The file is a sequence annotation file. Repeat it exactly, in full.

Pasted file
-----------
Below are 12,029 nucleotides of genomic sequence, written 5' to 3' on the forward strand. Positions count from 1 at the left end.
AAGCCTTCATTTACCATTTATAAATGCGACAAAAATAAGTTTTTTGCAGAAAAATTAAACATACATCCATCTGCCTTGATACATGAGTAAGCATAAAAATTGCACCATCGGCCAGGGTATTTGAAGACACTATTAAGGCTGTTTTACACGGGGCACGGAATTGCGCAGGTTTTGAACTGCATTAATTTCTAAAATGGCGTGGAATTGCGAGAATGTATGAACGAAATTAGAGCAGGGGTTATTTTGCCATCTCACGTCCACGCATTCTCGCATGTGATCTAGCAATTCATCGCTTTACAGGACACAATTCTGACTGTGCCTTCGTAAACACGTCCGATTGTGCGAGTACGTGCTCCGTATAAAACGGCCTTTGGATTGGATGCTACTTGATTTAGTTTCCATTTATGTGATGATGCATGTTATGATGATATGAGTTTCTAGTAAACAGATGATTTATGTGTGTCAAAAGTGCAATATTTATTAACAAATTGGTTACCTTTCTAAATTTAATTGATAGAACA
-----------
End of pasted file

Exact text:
Below are 12,029 nucleotides of genomic sequence, written 5' to 3' on the forward strand. Positions count from 1 at the left end.
AAGCCTTCATTTACCATTTATAAATGCGACAAAAATAAGTTTTTTGCAGAAAAATTAAACATACATCCATCTGCCTTGATACATGAGTAAGCATAAAAATTGCACCATCGGCCAGGGTATTTGAAGACACTATTAAGGCTGTTTTACACGGGGCACGGAATTGCGCAGGTTTTGAACTGCATTAATTTCTAAAATGGCGTGGAATTGCGAGAATGTATGAACGAAATTAGAGCAGGGGTTATTTTGCCATCTCACGTCCACGCATTCTCGCATGTGATCTAGCAATTCATCGCTTTACAGGACACAATTCTGACTGTGCCTTCGTAAACACGTCCGATTGTGCGAGTACGTGCTCCGTATAAAACGGCCTTTGGATTGGATGCTACTTGATTTAGTTTCCATTTATGTGATGATGCATGTTATGATGATATGAGTTTCTAGTAAACAGATGATTTATGTGTGTCAAAAGTGCAATATTTATTAACAAATTGGTTACCTTTCTAAATTTAATTGATAGAACA